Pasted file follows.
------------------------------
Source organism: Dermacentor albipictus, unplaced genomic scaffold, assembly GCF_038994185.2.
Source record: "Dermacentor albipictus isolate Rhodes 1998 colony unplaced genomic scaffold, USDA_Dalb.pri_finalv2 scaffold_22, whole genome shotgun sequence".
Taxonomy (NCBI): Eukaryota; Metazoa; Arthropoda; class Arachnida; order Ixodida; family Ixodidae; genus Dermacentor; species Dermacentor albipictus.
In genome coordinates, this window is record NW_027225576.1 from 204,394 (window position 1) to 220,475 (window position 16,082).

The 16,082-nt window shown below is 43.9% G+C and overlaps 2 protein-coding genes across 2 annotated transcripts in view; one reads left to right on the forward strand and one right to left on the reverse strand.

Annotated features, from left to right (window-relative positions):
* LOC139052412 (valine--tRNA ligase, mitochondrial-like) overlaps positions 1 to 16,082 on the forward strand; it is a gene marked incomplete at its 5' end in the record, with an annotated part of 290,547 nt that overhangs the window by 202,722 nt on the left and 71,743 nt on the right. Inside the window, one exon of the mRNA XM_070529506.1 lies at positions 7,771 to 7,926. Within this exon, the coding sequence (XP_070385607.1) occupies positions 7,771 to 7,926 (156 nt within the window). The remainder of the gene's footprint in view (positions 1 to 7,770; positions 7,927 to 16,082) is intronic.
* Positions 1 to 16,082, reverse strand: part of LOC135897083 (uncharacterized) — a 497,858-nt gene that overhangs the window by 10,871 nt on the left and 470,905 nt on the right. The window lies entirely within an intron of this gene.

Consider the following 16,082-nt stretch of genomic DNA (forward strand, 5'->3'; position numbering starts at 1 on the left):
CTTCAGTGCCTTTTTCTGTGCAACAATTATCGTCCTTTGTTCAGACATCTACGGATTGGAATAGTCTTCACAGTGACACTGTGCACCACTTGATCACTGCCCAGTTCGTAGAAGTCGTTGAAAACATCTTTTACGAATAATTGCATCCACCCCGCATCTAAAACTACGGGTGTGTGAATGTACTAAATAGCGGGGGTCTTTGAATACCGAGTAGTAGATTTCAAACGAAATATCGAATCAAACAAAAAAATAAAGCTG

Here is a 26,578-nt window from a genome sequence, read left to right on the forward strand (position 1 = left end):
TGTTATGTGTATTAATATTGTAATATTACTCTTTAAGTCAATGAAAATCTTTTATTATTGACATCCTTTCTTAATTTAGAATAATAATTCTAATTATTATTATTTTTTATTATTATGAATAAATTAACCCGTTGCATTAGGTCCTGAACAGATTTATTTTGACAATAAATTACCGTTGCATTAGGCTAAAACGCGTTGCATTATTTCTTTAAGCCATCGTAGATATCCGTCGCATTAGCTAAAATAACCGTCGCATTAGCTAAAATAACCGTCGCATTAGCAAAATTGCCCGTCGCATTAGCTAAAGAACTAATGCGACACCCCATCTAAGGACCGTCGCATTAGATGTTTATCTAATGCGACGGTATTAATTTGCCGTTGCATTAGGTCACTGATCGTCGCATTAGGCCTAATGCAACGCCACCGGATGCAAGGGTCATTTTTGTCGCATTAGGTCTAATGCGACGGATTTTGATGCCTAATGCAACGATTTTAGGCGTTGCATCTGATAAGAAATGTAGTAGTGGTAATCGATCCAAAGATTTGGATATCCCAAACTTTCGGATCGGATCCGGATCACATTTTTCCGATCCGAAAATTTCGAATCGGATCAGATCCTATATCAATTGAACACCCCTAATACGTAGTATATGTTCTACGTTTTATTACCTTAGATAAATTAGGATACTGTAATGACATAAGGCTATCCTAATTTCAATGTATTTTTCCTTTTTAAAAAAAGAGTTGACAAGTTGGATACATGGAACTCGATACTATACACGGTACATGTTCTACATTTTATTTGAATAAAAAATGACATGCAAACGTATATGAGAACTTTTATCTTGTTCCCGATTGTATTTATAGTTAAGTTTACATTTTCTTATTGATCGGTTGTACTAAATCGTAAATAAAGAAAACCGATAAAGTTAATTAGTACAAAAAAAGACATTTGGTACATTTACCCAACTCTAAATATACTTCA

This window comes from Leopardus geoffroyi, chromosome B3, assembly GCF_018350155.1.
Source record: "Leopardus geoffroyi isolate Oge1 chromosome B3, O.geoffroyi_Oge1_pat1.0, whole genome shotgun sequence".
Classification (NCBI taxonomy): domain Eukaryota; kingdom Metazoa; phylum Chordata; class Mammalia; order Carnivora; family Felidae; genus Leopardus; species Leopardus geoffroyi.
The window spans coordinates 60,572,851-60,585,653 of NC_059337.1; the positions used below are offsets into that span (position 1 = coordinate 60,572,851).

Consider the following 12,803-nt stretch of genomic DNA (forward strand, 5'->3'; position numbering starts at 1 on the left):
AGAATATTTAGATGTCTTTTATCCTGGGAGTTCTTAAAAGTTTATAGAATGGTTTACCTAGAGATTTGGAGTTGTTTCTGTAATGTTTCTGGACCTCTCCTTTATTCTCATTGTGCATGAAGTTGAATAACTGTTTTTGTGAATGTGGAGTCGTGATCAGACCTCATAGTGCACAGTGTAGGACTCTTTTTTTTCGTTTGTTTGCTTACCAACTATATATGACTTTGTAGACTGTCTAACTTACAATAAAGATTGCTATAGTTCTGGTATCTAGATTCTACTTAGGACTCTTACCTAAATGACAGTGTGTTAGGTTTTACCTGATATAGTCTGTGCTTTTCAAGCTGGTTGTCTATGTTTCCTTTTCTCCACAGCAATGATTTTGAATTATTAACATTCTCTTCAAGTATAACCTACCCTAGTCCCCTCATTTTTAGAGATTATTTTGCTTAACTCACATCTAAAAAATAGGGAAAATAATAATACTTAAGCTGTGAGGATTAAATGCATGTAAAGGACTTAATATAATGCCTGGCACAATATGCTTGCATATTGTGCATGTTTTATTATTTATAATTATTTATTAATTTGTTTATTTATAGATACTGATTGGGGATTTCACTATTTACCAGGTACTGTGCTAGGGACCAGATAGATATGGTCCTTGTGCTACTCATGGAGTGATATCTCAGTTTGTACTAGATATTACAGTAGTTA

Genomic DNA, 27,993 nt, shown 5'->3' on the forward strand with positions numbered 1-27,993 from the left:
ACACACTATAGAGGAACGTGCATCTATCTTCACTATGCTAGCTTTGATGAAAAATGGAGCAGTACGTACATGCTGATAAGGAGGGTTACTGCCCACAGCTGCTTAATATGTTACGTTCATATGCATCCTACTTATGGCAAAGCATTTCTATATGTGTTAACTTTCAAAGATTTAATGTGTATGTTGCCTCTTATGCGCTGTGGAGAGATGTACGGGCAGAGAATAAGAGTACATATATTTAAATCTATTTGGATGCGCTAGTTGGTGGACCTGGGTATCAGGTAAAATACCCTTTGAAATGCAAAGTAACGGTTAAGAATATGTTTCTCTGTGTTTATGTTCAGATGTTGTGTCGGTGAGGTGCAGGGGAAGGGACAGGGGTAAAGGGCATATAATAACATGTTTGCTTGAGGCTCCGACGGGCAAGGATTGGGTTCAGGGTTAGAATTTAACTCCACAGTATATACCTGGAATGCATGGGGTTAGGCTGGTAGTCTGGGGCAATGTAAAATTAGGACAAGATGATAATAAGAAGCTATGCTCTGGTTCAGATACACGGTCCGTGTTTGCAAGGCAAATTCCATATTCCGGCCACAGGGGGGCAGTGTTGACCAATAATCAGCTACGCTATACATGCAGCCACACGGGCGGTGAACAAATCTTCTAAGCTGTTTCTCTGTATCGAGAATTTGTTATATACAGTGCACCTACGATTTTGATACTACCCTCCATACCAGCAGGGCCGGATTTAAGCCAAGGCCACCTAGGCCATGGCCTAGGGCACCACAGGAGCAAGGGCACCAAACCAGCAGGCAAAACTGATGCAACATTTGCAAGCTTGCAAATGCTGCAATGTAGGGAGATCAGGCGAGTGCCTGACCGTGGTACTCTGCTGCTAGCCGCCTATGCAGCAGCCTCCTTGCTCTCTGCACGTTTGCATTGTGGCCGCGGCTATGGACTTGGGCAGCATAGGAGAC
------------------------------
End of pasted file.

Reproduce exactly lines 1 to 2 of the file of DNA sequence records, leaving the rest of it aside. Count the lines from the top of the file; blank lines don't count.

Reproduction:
Source organism: Dermacentor albipictus, unplaced genomic scaffold, assembly GCF_038994185.2.
Source record: "Dermacentor albipictus isolate Rhodes 1998 colony unplaced genomic scaffold, USDA_Dalb.pri_finalv2 scaffold_22, whole genome shotgun sequence".